Many people have asked what happens if I miss my court date? In New Jersey like every state in the United States failing to appear in court when you are required to is a very serious matter and one that you should not take lightly. However, while being summoned to court is something you should never skip, there are reasons and excuses why a person may not be able to appear in court. Continue reading
It is a frequent theme in movies and television shows. A person slides a shirt or item into their bag and then casually tries to walk out of a store. Moments later a security guard springs across a table and tackles the person and places them in handcuffs. While the movies and television often make these scenes into pieces of comedy, for those who have been accused of shoplifting it is not laughing matter. People often ask if a security guard can actually arrest a person. While security guards are different from police officers, they are able to detain a person for a certain amount of time while they investigate if they have in fact shoplifted or if they are waiting for the police to show up to the store or location the security guard is working at. This blog post will explore what an arrest is, how security guards differ from police officers, and what are the possible penalties and fines for shoplifting. Continue reading
If you have been charged with a crime you probably are familiar with what a plea deal is or at least heard the term. However, many people are unaware of the complex process that can go on in to making and executing a plea. It is important that if you have been charged with a crime and are considering if you should take a plea deal that you do so carefully. Continue reading
Everyone has a past, whether it is good or bad people say that their past follows them wherever they go. However, many people think that it is unfair if they have turned their lives around that they should have to be continually haunted by having an arrest on their criminal record. Many people in New Jersey find it hard to find decent employment when they have to disclose that they have been arrested. This blog post will explore what a person has to disclose when they are applying for a job. Continue reading
Everyone knows that when you are arrested and convicted of a criminal offense, there are immediate and obvious penalties: jail or prison time, fines, and community service are common examples. However, if you are a first-time offender you may be qualified for a program known as Pretrial Intervention. This program may allow you to avoid paying certain fines, and can keep you from going to jail. The Pretrial Intervention Program can even keep the record of conviction from your criminal history. However, if you have gone through PTI you may want to explore having your criminal record expunged so that your criminal history does not reflect the original arrest which is not erased after successful completion of the Pretrial Intervention Program.
If you have a criminal conviction, fines and prison aren’t the only consequences. In addition to the official penalties ,which are imposed by the courts, former convicts are also punished by unfair treatment from society — even long after their fines have been paid and their sentences have been served. You might find that being convicted of a crime, no matter how long ago it occurred, is haunting you. Having a criminal history can make it difficult to apply for a job, get into a good school, apply for housing, and even make it difficult to apply for a loan. Even though both the federal and the state governments have designed anti-discrimination laws to try and level the playing field for those with a criminal history, the harsh reality is that many people with criminal pasts find their criminal record continually hinders their life.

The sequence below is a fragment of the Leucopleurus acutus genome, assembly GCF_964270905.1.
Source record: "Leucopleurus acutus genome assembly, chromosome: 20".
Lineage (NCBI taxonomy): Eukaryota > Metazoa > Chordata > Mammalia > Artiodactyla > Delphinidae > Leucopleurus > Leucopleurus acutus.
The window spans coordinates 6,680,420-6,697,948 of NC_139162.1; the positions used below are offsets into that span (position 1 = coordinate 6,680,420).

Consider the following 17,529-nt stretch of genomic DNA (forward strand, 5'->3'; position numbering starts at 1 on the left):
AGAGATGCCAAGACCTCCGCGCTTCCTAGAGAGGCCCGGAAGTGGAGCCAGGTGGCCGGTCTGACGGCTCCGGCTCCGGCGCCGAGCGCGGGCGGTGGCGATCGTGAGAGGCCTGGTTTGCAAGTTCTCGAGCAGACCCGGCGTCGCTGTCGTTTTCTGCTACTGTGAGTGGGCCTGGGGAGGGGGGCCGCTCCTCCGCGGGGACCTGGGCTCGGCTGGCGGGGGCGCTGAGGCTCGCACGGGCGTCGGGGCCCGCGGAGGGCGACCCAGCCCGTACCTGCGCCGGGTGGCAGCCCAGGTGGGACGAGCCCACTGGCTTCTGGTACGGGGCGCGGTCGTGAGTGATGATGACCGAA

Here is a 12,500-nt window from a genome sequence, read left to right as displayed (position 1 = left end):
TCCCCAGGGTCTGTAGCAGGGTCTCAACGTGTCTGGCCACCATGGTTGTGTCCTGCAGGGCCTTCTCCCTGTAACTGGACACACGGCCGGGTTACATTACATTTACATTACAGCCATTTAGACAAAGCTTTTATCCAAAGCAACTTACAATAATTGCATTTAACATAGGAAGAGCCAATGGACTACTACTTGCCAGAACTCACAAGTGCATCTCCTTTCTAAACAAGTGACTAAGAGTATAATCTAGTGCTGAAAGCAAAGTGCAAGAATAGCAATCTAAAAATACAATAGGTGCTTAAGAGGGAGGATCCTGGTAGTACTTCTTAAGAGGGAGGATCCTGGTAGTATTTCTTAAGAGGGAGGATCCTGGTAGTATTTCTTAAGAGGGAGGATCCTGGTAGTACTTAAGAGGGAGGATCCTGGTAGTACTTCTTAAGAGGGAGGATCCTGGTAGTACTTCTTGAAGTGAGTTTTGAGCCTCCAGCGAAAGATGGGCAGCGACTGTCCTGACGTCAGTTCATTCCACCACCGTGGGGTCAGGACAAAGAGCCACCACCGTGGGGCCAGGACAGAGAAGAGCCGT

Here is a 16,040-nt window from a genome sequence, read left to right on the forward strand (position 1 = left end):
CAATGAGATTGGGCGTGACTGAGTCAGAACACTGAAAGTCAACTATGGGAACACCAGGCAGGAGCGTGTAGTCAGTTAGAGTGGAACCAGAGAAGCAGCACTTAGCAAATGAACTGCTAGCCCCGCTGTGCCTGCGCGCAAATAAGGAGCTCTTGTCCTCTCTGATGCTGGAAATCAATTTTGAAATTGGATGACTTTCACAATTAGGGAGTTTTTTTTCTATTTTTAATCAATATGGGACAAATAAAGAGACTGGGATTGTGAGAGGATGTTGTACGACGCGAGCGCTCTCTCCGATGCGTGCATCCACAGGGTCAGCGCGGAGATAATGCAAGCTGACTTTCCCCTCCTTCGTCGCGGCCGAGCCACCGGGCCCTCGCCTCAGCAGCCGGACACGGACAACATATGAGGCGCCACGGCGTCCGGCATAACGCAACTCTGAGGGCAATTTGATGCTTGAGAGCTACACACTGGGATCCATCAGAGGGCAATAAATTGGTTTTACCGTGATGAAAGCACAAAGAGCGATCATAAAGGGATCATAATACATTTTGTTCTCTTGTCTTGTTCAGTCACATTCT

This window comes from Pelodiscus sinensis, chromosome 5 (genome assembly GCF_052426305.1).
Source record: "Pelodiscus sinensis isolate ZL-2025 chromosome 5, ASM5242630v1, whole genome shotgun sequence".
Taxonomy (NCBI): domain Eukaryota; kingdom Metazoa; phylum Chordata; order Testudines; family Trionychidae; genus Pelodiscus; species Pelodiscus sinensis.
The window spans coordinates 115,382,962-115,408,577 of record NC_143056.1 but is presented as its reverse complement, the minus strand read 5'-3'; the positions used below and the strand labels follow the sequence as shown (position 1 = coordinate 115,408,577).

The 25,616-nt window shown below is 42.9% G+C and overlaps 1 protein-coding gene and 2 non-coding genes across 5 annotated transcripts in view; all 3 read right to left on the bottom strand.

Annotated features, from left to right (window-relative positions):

How long should a prior New Jersey arrest, charge or conviction continue to negatively affect your life? If you have a criminal history you may feel that your past will never go away. You may be frustrated that a minor municipal offense is holding you back from the job of your dreams, or you did not get into the school you wanted to because of a mistake you made years ago. However, there is some good news. New Jersey allows certain crimes and convictions to be erased or expunged from your record.
In New Jersey, children are entitled to support from their parents. After a divorce, often one parent will have to make child support payments. How much each parent will have to pay is based on the theory that child support should be determined in proportion to the parents’ income and assets. Additionally, the child’s needs will be taken into account when determining how much child support should be paid. All parents have an obligation to support their child. A support award can be increased or decreased as circumstances may arise.
If you have been arrested and convicted of a crime you probably know that having a criminal record can haunt you forever. You may find it hard to apply for a job, for an education, housing, and even loans. Fortunately, there are ways that you can clear your criminal history and make your life a little easier. New Jersey allows a person who has not been involved in criminal activity for an extended amount of time erase or expunge their New Jersey criminal record. You may have been arrested and charged with a disorderly persons charge and now find that a minor lapse of judgment is haunting you from pursuing your goals.
In New Jersey, juvenile records are generally hidden from public view. However having a criminal record can follow you for years and make finding a job, applying to schools, applying for housing, and applying for loans difficult if not altogether impossible. Many people solve this problem by having their criminal record cleared or expunged. Continue reading